‘I just can’t do it’: Nationals pitcher Sean Doolittle declines White House invite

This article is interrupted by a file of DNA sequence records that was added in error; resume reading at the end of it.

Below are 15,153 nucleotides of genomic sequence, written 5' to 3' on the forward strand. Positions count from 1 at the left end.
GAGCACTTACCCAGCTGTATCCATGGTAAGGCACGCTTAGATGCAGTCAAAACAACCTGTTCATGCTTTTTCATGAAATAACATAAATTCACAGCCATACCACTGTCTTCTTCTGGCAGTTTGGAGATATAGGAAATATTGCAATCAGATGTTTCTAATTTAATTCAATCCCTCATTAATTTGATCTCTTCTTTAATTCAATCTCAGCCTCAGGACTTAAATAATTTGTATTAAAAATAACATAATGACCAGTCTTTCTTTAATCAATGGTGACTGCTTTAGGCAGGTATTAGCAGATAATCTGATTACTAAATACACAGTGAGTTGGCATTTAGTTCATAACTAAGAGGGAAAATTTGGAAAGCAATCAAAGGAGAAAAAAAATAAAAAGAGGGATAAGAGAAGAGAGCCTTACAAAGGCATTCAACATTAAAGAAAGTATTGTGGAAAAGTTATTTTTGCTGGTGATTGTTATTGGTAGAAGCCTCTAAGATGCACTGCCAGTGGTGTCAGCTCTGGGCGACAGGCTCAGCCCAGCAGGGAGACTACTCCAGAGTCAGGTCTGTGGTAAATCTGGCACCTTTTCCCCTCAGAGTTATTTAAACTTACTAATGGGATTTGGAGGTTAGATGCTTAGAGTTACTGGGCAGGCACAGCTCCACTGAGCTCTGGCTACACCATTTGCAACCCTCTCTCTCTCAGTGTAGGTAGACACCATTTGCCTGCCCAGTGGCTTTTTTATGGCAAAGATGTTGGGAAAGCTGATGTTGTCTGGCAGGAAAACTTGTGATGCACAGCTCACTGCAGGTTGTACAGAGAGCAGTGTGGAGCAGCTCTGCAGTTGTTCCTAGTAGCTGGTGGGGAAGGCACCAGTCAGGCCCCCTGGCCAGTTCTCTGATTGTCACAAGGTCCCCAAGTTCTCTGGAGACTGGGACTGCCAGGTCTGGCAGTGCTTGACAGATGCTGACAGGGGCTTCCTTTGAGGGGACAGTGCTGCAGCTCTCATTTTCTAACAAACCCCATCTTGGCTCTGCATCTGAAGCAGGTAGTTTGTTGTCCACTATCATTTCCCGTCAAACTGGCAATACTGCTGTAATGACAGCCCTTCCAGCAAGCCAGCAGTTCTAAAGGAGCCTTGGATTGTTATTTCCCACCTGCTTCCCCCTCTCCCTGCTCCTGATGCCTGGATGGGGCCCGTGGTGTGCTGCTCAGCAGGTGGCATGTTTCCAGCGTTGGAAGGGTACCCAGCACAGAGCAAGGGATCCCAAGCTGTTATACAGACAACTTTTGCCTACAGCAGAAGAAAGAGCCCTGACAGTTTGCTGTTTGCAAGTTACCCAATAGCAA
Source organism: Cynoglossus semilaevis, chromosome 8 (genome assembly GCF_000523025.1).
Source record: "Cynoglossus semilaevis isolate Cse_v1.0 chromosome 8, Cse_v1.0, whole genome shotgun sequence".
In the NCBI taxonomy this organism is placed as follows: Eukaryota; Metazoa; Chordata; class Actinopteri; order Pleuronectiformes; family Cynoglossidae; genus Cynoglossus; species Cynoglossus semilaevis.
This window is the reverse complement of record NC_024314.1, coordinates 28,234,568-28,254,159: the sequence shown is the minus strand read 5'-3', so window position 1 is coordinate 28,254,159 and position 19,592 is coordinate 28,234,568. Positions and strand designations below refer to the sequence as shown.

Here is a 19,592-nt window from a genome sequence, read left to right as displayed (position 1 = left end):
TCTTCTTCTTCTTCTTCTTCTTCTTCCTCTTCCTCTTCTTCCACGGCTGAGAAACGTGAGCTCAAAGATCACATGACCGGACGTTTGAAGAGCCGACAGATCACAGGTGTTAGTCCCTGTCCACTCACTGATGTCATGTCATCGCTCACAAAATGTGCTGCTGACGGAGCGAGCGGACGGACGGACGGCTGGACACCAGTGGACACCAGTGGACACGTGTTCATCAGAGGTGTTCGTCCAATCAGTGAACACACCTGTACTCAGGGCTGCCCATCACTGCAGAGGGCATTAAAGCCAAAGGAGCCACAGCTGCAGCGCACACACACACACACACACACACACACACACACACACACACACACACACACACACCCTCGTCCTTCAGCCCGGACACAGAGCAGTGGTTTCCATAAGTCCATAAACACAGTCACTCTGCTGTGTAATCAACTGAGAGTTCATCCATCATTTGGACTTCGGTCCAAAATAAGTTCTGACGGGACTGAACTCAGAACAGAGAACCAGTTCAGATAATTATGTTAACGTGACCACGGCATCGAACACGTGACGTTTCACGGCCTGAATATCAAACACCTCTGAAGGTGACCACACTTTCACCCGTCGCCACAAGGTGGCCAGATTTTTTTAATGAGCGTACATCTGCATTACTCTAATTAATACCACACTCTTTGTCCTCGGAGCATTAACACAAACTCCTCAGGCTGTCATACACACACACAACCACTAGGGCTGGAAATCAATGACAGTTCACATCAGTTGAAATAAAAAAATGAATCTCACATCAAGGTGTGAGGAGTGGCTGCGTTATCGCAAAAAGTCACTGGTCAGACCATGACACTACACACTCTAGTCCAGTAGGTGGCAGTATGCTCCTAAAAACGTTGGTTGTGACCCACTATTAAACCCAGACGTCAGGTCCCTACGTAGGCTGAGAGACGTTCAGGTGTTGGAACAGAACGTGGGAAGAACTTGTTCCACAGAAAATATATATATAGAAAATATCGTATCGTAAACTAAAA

first_img Twitter Megan Rapinoe: ‘We’re everything Trump loves – except that we’re powerful women’ Reuse this content Arwa Mahdawi and Lloyd Green Share on LinkedIn Read more On Saturday the Lincoln biographer, Clinton adviser, Guardian contributor, baseball fan and stringent Trump critic Sidney Blumenthal wrote in an email: “The Red Sox had the curse of the Bambino. The Cubs had the curse of the billy goat. The Nationals had the curse of Trump.“From the moment he announced he would attend a game they lost three straight World Series games in their own park. Then, they removed themselves from the scene of the curse and won two straight in Houston. About Trump ever entering Nationals Park: Never Again!”No team based in Washington had won the World Series since 1924. In a euphoric tweet after the team’s victory, Doolittle said the trophy was “v shiny, hard to drink from (we tried), impossible to eat cereal out of, heavier than it looks, can be worn like a hat, still in one piece (barely), says 2019 World Champions on it, IS BACK IN DC AND WE CAN’T WAIT TO SHARE IT WITH YOU.”The champions paraded through the city on Saturday, to a rally near Capitol Hill. Tens of thousands of fans attended. Doolittle told the Post he did not want to distract from teammates who did want to meet the president but said he felt “very strongly about his issues on race relations” and wanted to make a stand for LGBTQ rights. His wife Eireann Dolan – with whom he said he had done “work with refugees”, making Trump’s infamous “shithole countries” remark particularly painful – has two mothers, he said.“I want to show support for them,” Doolittle said. “I think that’s an important part of ally-ship, and I don’t want to turn my back on them.“I have a brother-in-law who has autism, and [Trump] is a guy that mocked a disabled reporter. How would I explain that to him that I hung out with somebody who mocked the way that he talked, or the way that he moves his hands? I can’t get past that stuff.” Since you’re here… Washington Nationals Washington Nationals pitcher Sean Doolittle will not go to the White House when the World Series champions meet Donald Trump on Monday. People say it’s about respecting the office of the president. He’s done things that maybe don’t respect the officeSean Doolittle Share on Facebook US sports Topics Was it wrong for baseball fans to chant ‘lock him up’ at Trump? A head-to-head debate Trump infamously mocked Serge Kovaleski in 2015, over the New York Times reporter’s work on the billionaire’s dubious claims about his experiences on 9/11. Kovaleski has a condition, arthrogryposis, which affects the movement of his arms. The Times called Trump’s mockery “outrageous”.Doolittle said he had studied how other champions handled their decisions not to visit the White House. Winners from the NBA, NHL and NFL have refused to go. Trump has clashed personally with many, notably last summer with Megan Rapinoe, the star player on the US team which won the Women’s World Cup.Doolittle indicated that if the president comes out swinging – and tweeting – he will not be tempted to throw any beanballs back.“I don’t want to get mad online,” he said. “I want people to know that I put thought into this and, at the end of the day, I just can’t go.”He added: “People say you should go because it’s about respecting the office of the president. And I think over the course of his time in office he’s done a lot of things that maybe don’t respect the office.” … we have a small favour to ask. More people are reading and supporting The Guardian’s independent, investigative journalism than ever before. And unlike many new organisations, we have chosen an approach that allows us to keep our journalism accessible to all, regardless of where they live or what they can afford. But we need your ongoing support to keep working as we do.The Guardian will engage with the most critical issues of our time – from the escalating climate catastrophe to widespread inequality to the influence of big tech on our lives. At a time when factual information is a necessity, we believe that each of us, around the world, deserves access to accurate reporting with integrity at its heart.Our editorial independence means we set our own agenda and voice our own opinions. Guardian journalism is free from commercial and political bias and not influenced by billionaire owners or shareholders. This means we can give a voice to those less heard, explore where others turn away, and rigorously challenge those in power.We need your support to keep delivering quality journalism, to maintain our openness and to protect our precious independence. Every reader contribution, big or small, is so valuable. Support The Guardian from as little as $1 – and it only takes a minute. Thank you. Support The Guardian Baseball World Series “At the end of the day,” the 33-year-old told the Washington Post, “as much as I wanted to be there with my teammates and share that experience with my teammates, I can’t do it. I just can’t do it.”Doolittle said his opposition to the president was based on “a lot of things, policies that I disagree with, but at the end of the day it has more to do with the divisive rhetoric and the enabling of conspiracy theories and widening the divide in this country”.The Nationals clinched their first World Series title in Game 7 in Houston on Wednesday against the Astros, after blowing a two-games-to-none lead with three home losses then coming back from 3-2 down. Doolittle, a closer, took care of business in Game 6, relieving series MVP Stephen Strasburg in a 7-2 victory in Texas.Trump attended Game 5 in Washington, only to be booed and subjected to chants of “Lock him up”, triggering national debate about the need or otherwise for civility in a polarised society. Facebook Trump administration Donald Trump US politics news Read more Share on WhatsApp Share via Email Pinterest Share on Pinterest Share on Twitter The Nationals parade moves past the National Archives on Constitution Avenue, near the National Mall. Photograph: Peter Casey/USA Today Sports Share on Messengerlast_img read more